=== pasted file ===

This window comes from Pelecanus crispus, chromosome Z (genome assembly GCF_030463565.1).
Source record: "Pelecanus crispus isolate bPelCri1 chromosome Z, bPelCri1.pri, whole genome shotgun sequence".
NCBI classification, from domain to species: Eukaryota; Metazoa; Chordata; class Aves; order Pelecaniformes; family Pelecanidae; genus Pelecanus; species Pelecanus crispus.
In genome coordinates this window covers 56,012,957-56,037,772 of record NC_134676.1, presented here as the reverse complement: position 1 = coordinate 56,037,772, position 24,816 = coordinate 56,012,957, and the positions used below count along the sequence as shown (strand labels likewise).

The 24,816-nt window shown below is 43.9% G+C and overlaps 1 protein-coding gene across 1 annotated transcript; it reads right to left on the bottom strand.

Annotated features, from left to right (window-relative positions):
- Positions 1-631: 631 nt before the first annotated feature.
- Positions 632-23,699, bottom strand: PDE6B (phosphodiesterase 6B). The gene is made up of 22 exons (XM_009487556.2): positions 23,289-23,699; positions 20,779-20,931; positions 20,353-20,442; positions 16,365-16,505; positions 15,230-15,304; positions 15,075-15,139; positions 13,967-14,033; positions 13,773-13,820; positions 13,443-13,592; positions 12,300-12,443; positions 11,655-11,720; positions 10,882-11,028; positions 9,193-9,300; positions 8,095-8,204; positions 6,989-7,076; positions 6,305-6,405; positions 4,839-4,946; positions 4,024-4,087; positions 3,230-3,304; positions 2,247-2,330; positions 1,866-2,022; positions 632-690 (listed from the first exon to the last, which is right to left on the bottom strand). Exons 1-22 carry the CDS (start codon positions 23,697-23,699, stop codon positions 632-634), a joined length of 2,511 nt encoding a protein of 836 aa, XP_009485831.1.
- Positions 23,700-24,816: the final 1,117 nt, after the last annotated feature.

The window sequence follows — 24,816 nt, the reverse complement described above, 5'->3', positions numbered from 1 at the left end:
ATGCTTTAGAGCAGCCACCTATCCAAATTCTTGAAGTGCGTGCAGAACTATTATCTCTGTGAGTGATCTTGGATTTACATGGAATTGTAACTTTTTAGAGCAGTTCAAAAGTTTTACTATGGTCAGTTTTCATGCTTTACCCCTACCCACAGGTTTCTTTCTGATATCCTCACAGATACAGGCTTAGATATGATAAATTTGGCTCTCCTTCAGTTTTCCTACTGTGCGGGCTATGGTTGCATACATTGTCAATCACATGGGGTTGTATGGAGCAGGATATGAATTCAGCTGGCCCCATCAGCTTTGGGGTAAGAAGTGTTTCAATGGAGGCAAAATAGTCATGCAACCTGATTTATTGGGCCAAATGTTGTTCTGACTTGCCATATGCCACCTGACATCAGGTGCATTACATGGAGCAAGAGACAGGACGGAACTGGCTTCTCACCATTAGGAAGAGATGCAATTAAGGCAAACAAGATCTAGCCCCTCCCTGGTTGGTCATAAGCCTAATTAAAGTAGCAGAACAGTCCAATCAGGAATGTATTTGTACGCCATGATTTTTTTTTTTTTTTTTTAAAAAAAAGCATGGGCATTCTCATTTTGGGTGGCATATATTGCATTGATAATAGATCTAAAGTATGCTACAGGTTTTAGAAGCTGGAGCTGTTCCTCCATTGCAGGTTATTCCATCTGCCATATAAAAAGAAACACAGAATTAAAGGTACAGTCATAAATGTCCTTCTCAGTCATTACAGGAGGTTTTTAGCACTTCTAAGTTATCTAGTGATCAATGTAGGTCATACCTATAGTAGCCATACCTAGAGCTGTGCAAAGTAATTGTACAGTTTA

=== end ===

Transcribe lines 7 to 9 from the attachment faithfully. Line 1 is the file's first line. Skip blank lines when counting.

- Positions 1-631: 631 nt before the first annotated feature.
- Positions 632-23,699, bottom strand: PDE6B (phosphodiesterase 6B). The gene is made up of 22 exons (XM_009487556.2): positions 23,289-23,699; positions 20,779-20,931; positions 20,353-20,442; positions 16,365-16,505; positions 15,230-15,304; positions 15,075-15,139; positions 13,967-14,033; positions 13,773-13,820; positions 13,443-13,592; positions 12,300-12,443; positions 11,655-11,720; positions 10,882-11,028; positions 9,193-9,300; positions 8,095-8,204; positions 6,989-7,076; positions 6,305-6,405; positions 4,839-4,946; positions 4,024-4,087; positions 3,230-3,304; positions 2,247-2,330; positions 1,866-2,022; positions 632-690 (listed from the first exon to the last, which is right to left on the bottom strand). Exons 1-22 carry the CDS (start codon positions 23,697-23,699, stop codon positions 632-634), a joined length of 2,511 nt encoding a protein of 836 aa, XP_009485831.1.
- Positions 23,700-24,816: the final 1,117 nt, after the last annotated feature.